When I work on some programming project (usually command line application in Python with many switches), I'm usually creating about 30 and more functions. Most of the functions are in one file (except some helpers that I utilize in more projects).

Some of the functions are called on particular switch (like -p or --print) but many functions do some helper computations, print operations or database operations because I don't want to main functions be too large.

When I have an idea for a new functionality I often put new functions randomly to the file. Should I think more about it and place it to some particular place? Are there some methods for this?


These days, with IDE support for navigating stack traces and finding callers, I find it almost doesn't matter at all which order my methods come in. There is a slight benefit to having a small helper function near the place where it's called, particularly when it's called only in one place, but it's much more important to break your module into small functions in the first place than to order them sensibly. Trying to find the 'optimal' arrangement is almost certainly not worth your (pretty expensive, I hope) time. (Note also that automatically generated APIs are usually sorted alphabetically anyway, so whatever you do within your module doesn't affect others, either.)

  • OK. It seems that the ordering is not important for readability because of "jumps to definition". – xralf Mar 5 '12 at 8:57
  • Navigating through the code is not the only reason to arrange your code. Otherwise you could throw a lot of good coding style through the window as well. Note that everyone doesn't always use your favourite IDE. – skyking May 30 '19 at 7:51

I prefer the Clean Code version. If you start reading a function, each new self-implemented function call should be directly under it. For example like so:

func Foo()

func func1()

func funcWithFuncs()

func funcA()

func funcB()

func func2()

That way, you can easily track which function is where even with functions that have more functions. Also, it doesn't require a call stack and running the program to easily find where everything is. Of course, this is a "taste" thing, but I haven't found Clean Code to be wrong on this point yet.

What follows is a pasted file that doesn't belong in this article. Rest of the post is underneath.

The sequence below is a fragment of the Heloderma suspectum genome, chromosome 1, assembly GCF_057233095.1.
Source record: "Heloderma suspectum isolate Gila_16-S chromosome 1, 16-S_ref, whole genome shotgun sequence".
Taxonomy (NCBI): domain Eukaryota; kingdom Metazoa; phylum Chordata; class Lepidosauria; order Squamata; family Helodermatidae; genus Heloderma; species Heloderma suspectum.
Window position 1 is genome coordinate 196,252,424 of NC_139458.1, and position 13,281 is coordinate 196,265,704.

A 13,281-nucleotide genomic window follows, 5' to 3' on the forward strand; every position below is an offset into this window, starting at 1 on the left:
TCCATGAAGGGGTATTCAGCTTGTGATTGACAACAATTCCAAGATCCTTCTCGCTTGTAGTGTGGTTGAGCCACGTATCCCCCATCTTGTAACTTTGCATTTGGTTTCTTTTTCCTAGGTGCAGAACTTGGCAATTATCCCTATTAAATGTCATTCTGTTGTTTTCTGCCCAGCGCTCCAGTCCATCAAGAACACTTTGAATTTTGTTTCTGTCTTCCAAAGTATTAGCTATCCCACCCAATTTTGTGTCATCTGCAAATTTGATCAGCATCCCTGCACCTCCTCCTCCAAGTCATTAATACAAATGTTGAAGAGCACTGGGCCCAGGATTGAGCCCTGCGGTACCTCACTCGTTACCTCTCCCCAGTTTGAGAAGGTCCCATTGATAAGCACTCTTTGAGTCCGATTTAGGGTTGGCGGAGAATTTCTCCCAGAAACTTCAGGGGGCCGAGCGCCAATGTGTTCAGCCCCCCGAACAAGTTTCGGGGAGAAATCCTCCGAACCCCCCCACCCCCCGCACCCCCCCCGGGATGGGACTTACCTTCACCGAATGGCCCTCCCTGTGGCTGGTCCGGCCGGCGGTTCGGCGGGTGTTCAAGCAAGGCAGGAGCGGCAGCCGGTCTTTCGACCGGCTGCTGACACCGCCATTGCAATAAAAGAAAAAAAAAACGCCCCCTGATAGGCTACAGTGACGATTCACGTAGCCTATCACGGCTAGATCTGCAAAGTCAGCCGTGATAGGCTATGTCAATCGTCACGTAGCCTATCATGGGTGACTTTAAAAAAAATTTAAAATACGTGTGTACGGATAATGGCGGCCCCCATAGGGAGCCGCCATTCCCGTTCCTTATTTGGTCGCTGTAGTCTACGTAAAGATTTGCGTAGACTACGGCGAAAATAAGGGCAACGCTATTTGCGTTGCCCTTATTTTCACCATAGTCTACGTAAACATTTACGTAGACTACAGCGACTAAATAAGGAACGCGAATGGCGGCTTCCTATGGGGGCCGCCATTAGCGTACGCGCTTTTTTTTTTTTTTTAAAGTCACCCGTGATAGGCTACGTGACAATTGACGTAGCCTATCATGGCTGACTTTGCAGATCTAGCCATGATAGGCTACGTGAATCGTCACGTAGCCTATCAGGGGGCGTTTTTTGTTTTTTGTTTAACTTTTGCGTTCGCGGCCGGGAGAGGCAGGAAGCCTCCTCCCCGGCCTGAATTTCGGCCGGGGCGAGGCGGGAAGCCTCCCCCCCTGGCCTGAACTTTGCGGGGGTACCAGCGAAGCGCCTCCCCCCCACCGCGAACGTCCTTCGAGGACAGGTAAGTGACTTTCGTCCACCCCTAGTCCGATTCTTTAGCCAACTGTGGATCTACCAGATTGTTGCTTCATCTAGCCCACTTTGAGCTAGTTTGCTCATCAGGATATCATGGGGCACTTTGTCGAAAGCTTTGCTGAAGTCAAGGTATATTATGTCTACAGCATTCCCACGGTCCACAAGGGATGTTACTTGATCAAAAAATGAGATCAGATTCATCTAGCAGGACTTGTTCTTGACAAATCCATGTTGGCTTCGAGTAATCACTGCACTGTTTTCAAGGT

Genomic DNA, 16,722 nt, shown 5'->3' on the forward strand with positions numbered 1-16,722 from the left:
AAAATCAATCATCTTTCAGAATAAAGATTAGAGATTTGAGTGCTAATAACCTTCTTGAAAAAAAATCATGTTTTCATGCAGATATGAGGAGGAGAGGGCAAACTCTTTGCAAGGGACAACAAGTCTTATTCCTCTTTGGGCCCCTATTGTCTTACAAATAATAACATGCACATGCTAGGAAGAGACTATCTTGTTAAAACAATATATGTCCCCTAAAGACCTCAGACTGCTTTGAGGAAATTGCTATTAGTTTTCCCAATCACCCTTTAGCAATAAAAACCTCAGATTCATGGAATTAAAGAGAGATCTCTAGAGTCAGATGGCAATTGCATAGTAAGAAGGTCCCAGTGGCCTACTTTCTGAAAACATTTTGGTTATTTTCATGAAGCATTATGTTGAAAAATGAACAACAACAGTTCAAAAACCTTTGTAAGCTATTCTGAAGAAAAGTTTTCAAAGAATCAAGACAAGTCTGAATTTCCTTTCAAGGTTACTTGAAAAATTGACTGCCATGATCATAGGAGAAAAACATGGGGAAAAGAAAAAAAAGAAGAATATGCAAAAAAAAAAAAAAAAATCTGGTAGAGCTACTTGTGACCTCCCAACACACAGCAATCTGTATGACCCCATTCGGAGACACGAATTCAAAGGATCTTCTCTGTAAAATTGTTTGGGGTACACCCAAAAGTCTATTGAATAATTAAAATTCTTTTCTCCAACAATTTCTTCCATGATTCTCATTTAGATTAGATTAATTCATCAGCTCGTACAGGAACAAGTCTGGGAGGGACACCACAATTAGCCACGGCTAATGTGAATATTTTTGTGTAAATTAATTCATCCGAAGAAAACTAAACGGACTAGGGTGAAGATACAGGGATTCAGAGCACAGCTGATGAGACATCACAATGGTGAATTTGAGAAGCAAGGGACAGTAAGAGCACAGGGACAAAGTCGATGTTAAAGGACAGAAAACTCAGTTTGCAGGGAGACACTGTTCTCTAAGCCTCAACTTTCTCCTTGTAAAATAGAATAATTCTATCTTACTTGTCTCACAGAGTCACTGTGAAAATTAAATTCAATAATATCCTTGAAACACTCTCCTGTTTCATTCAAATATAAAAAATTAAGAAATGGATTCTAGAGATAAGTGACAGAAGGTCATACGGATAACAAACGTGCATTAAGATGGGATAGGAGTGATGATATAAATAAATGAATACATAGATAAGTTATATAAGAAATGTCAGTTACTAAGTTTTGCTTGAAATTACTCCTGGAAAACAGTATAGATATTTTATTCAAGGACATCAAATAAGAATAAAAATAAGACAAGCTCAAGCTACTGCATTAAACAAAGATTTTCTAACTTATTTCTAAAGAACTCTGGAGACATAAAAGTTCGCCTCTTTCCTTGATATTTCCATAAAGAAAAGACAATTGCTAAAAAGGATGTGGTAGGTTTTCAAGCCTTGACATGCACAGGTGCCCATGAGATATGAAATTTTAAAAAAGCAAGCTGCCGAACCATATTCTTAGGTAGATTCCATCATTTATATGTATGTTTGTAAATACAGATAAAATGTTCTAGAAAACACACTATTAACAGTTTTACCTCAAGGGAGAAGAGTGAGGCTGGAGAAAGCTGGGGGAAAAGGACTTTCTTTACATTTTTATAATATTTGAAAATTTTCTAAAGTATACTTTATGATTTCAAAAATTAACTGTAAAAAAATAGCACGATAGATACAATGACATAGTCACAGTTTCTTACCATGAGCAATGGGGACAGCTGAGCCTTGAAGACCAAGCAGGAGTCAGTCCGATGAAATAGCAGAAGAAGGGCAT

In contrast, I hate it when functions are scrambled because I DON'T KNOW WHEN TO STOP SCROLLING; I might miss it entirely, which happens more often than I want with larger code files.

  • Yes, scrambled functions (if one function is called many times) are problem in this ordering. – xralf Mar 5 '12 at 8:56
  • Oof. I googled this question because I started writing in C99 – Script Kitty Apr 3 '19 at 4:29
  • Amazing answer. Do you if this pattern to declare functions have a name? It highly improves the readability. – Victor Aug 6 '20 at 20:10

Maybe it's force of habit from C coding 20+ years ago, but, no matter what the language, I usually let my small helper functions float to the top.

At the very least, I like to have every function declared before it is called, in order to obviate the need for forward declaration/function prototypes.

I guess that makes me the exact opposite of @IAE (+1 to him anyway ;-), although I do sometimes exactly mirror his approach, having helpers directly above the function which calls them.

If helpers are specific to one function and the language allows nested functions, there is much to be said for nesting the helpers inside of the function which utilizes them.


In an Object Oriented language it is important that you can scan a class's data and public interface easily. On a code file level that means you put your encapsulated data first, immediately followed by constructors and public members. Anything protected or private is only interesting when you have to dig into the code rather than just understand and use it, so the protected and private parts (haha) go way down (haha). You can collapse those and keep a nice picture of the class on a functional level.

I am a C# developer using StyleCop, a tool that helps you maintain a consistent order with the above stated reasons in mind. I imagine there will be similar tools for Python too.


I prefer the iterative refactoring approach. While we are developing the application usually our focus would be on the functionalities. Once, there is a code we could look at it and refactor it to make it more readable.

To answer your question on approach (methods for deciding where to place a code) - Ask the questions that you will ask while refactoring for the new functionality or method that you are adding to the code.

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